As the classroom camera focuses in, student Evan Wank transforms into The Dark Knight’s Joker. Channeling a manic energy and off-kilter laugh, he’s startling, chilling. But with the word “Cut!” the Joker disappears, and Wank breaks into a mild grin.
“It’s very different than theater,” he says about his first time performing for the camera. “In theater, you get a reaction from the audience and know exactly how you’re doing. When filming, there can’t be any background noise, no reactions, so it felt like I was doing something wrong.”
His dramatic arts professor, Kate Burton, assures him he did everything right. “I really have to get used to this camera business,” says Wank, who graduated in May.
This is precisely Burton’s goal with her “Auditioning for Camera” class. “I went to the Yale School of Drama and no one ever trained us in this,” says the professor of theatre practice in acting at the USC School of Dramatic Arts. “We were expected to walk into a film or TV audition and just know what to do.”
Acting wasn’t even on Burton’s radar when she was her students’ age. Studying European history and Russian studies at Brown University, she planned to be a diplomat. But her advisor was convinced that she was born to act. She changed course and went on to earn an MFA at the Yale School of Drama.
The Emmy Award-winning actress spent decades building her stage, film and television experience. Recent memorable roles include Ellis Grey on Grey’s Anatomy, U.S. Vice President Sally Langston on Scandal and Volumnia in Coriolanus for New York’s Shakespeare in the Park.
Her turn as a professor at USC is her latest acting collaboration. “USC is in a class by itself when it comes to training actors for the stage,” Burton says. “The BA, BFA and MFA are all robust programs that prepare young actors for the professional world.”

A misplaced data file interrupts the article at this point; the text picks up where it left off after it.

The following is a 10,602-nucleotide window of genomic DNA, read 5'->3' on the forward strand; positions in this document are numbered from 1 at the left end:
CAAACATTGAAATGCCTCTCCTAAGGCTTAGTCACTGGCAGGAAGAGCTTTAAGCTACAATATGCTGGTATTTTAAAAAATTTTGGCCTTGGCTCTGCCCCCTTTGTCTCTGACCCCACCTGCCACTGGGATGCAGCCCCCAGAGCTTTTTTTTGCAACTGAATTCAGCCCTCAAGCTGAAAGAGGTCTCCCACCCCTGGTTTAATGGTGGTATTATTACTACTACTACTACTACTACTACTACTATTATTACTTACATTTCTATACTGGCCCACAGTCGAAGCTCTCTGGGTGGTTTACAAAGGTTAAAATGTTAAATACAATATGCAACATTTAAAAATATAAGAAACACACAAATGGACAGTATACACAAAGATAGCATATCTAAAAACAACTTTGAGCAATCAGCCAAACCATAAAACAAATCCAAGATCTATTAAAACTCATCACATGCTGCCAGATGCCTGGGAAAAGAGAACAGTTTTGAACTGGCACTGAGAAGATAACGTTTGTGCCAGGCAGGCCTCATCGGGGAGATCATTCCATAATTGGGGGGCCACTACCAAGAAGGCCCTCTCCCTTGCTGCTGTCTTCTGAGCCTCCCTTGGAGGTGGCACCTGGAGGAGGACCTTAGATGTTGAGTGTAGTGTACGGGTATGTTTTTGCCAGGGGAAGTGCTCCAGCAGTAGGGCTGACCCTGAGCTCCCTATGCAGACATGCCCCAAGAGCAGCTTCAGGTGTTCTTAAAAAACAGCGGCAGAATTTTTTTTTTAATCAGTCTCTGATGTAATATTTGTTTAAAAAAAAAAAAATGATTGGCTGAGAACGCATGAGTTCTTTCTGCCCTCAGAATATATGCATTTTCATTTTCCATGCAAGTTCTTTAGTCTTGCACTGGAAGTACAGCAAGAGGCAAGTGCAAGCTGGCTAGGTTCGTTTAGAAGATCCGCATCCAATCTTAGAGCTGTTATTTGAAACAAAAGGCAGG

She credits the cross-pollination of faculty and students from the USC School of Cinematic Arts, USC Thornton School of Music and USC Kaufman School of Dance for a dynamic academic experience. “USC is one of the only universities in the United States that offers all of these opportunities,” she says. “And our location in Hollywood is essential to the growth of our actors.”
Students also benefit from her extensive background in Russian studies and acting, which form the basis for what she teaches and directs at USC. In addition to her camera class, Burton offers a mid-century American drama course and has directed Shakespeare’s Twelfth Night and three Chekhov plays.
In a digital era that’s constantly shifting in trends and content, she teaches the fundamentals of the craft — how to control voice, physical presence, expression and character interpretation, to name a few — to help young actors focus on the timeless aspects of their profession.
“Through the ages, actors have provided entertainment, education and inspiration to the world,” she says. “I come from a family of actors [she’s the daughter of Richard and Sybil Burton] and am still amazed to find this to be an essential truth.”